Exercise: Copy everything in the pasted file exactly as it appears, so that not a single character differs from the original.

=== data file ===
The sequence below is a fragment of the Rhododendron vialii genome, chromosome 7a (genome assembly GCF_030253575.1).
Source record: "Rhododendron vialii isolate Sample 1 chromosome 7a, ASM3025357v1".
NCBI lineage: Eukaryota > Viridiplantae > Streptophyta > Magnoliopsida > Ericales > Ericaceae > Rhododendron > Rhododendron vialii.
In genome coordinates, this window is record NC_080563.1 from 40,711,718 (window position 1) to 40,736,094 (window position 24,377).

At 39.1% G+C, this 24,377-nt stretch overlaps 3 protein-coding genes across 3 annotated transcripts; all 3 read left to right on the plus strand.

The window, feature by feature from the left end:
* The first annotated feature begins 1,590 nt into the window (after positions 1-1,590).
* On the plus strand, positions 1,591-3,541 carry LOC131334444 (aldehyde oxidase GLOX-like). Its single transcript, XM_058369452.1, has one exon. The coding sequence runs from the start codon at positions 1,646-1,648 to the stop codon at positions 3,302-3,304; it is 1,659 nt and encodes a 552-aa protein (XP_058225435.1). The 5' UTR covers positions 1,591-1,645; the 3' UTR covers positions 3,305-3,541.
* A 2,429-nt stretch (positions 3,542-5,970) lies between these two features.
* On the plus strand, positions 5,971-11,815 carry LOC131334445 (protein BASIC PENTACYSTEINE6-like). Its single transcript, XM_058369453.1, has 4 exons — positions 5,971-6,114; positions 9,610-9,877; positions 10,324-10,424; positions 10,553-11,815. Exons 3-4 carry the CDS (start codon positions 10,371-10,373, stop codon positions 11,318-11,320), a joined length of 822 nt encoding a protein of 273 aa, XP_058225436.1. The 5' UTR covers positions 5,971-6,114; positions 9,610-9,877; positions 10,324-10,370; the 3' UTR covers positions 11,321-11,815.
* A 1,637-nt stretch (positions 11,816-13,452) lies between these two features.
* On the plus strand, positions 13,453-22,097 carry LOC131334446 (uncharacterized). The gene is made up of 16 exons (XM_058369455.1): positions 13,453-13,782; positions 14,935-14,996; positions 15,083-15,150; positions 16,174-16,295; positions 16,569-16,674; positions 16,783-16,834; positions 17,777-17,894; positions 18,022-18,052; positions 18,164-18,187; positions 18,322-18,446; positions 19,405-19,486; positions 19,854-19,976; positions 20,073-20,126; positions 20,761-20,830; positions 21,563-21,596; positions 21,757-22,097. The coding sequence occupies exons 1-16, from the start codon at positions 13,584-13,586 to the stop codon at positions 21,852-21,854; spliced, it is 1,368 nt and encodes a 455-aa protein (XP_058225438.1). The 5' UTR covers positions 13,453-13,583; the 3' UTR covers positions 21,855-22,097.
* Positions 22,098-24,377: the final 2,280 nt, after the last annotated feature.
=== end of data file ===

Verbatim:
The sequence below is a fragment of the Rhododendron vialii genome, chromosome 7a (genome assembly GCF_030253575.1).
Source record: "Rhododendron vialii isolate Sample 1 chromosome 7a, ASM3025357v1".
NCBI lineage: Eukaryota > Viridiplantae > Streptophyta > Magnoliopsida > Ericales > Ericaceae > Rhododendron > Rhododendron vialii.
In genome coordinates, this window is record NC_080563.1 from 40,711,718 (window position 1) to 40,736,094 (window position 24,377).

At 39.1% G+C, this 24,377-nt stretch overlaps 3 protein-coding genes across 3 annotated transcripts; all 3 read left to right on the plus strand.

The window, feature by feature from the left end:
* The first annotated feature begins 1,590 nt into the window (after positions 1-1,590).
* On the plus strand, positions 1,591-3,541 carry LOC131334444 (aldehyde oxidase GLOX-like). Its single transcript, XM_058369452.1, has one exon. The coding sequence runs from the start codon at positions 1,646-1,648 to the stop codon at positions 3,302-3,304; it is 1,659 nt and encodes a 552-aa protein (XP_058225435.1). The 5' UTR covers positions 1,591-1,645; the 3' UTR covers positions 3,305-3,541.
* A 2,429-nt stretch (positions 3,542-5,970) lies between these two features.
* On the plus strand, positions 5,971-11,815 carry LOC131334445 (protein BASIC PENTACYSTEINE6-like). Its single transcript, XM_058369453.1, has 4 exons — positions 5,971-6,114; positions 9,610-9,877; positions 10,324-10,424; positions 10,553-11,815. Exons 3-4 carry the CDS (start codon positions 10,371-10,373, stop codon positions 11,318-11,320), a joined length of 822 nt encoding a protein of 273 aa, XP_058225436.1. The 5' UTR covers positions 5,971-6,114; positions 9,610-9,877; positions 10,324-10,370; the 3' UTR covers positions 11,321-11,815.
* A 1,637-nt stretch (positions 11,816-13,452) lies between these two features.
* On the plus strand, positions 13,453-22,097 carry LOC131334446 (uncharacterized). The gene is made up of 16 exons (XM_058369455.1): positions 13,453-13,782; positions 14,935-14,996; positions 15,083-15,150; positions 16,174-16,295; positions 16,569-16,674; positions 16,783-16,834; positions 17,777-17,894; positions 18,022-18,052; positions 18,164-18,187; positions 18,322-18,446; positions 19,405-19,486; positions 19,854-19,976; positions 20,073-20,126; positions 20,761-20,830; positions 21,563-21,596; positions 21,757-22,097. The coding sequence occupies exons 1-16, from the start codon at positions 13,584-13,586 to the stop codon at positions 21,852-21,854; spliced, it is 1,368 nt and encodes a 455-aa protein (XP_058225438.1). The 5' UTR covers positions 13,453-13,583; the 3' UTR covers positions 21,855-22,097.
* Positions 22,098-24,377: the final 2,280 nt, after the last annotated feature.